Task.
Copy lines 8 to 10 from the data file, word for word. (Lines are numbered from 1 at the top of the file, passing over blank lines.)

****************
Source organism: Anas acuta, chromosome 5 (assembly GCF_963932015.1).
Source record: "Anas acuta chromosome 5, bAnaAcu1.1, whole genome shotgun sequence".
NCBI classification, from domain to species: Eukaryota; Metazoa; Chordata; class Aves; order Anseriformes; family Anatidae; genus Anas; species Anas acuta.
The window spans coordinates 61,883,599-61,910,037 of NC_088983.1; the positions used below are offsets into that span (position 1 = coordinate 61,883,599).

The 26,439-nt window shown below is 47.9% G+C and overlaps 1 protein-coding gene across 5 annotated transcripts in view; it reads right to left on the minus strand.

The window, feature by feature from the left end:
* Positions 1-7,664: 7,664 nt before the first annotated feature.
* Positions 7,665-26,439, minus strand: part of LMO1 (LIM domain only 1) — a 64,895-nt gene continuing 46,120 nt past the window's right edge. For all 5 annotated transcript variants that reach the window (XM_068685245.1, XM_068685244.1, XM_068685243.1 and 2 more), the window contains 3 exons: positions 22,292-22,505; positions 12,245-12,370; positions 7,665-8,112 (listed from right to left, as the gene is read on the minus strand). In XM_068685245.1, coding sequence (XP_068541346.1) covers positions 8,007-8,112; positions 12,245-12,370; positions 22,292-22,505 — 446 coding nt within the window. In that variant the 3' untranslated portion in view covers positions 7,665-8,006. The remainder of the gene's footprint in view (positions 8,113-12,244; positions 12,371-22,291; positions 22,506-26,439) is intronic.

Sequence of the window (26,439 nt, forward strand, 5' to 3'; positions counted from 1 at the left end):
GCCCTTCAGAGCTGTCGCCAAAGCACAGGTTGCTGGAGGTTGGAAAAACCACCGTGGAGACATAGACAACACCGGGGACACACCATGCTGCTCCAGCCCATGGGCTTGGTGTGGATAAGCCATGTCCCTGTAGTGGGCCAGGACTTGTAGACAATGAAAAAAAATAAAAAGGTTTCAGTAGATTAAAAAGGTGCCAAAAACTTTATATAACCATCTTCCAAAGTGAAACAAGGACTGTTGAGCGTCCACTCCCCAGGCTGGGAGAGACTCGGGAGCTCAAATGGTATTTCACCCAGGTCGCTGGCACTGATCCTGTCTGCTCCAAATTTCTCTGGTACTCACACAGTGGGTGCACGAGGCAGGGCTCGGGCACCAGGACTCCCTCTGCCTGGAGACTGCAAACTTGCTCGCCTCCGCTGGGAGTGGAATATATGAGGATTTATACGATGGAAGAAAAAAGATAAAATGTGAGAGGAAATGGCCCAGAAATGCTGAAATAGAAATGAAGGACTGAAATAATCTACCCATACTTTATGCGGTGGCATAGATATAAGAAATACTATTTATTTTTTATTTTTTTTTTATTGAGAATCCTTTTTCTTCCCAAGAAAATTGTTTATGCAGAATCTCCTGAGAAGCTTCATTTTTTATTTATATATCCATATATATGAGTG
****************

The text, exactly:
* Positions 7,665-26,439, minus strand: part of LMO1 (LIM domain only 1) — a 64,895-nt gene continuing 46,120 nt past the window's right edge. For all 5 annotated transcript variants that reach the window (XM_068685245.1, XM_068685244.1, XM_068685243.1 and 2 more), the window contains 3 exons: positions 22,292-22,505; positions 12,245-12,370; positions 7,665-8,112 (listed from right to left, as the gene is read on the minus strand). In XM_068685245.1, coding sequence (XP_068541346.1) covers positions 8,007-8,112; positions 12,245-12,370; positions 22,292-22,505 — 446 coding nt within the window. In that variant the 3' untranslated portion in view covers positions 7,665-8,006. The remainder of the gene's footprint in view (positions 8,113-12,244; positions 12,371-22,291; positions 22,506-26,439) is intronic.

Sequence of the window (26,439 nt, forward strand, 5' to 3'; positions counted from 1 at the left end):
GCCCTTCAGAGCTGTCGCCAAAGCACAGGTTGCTGGAGGTTGGAAAAACCACCGTGGAGACATAGACAACACCGGGGACACACCATGCTGCTCCAGCCCATGGGCTTGGTGTGGATAAGCCATGTCCCTGTAGTGGGCCAGGACTTGTAGACAATGAAAAAAAATAAAAAGGTTTCAGTAGATTAAAAAGGTGCCAAAAACTTTATATAACCATCTTCCAAAGTGAAACAAGGACTGTTGAGCGTCCACTCCCCAGGCTGGGAGAGACTCGGGAGCTCAAATGGTATTTCACCCAGGTCGCTGGCACTGATCCTGTCTGCTCCAAATTTCTCTGGTACTCACACAGTGGGTGCACGAGGCAGGGCTCGGGCACCAGGACTCCCTCTGCCTGGAGACTGCAAACTTGCTCGCCTCCGCTGGGAGTGGAATATATGAGGATTTATACGATGGAAGAAAAAAGATAAAATGTGAGAGGAAATGGCCCAGAAATGCTGAAATAGAAATGAAGGACTGAAATAATCTACCCATACTTTATGCGGTGGCATAGATATAAGAAATACTATTTATTTTTTATTTTTTTTTTATTGAGAATCCTTTTTCTTCCCAAGAAAATTGTTTATGCAGAATCTCCTGAGAAGCTTCATTTTTTATTTATATATCCATATATATGAGTG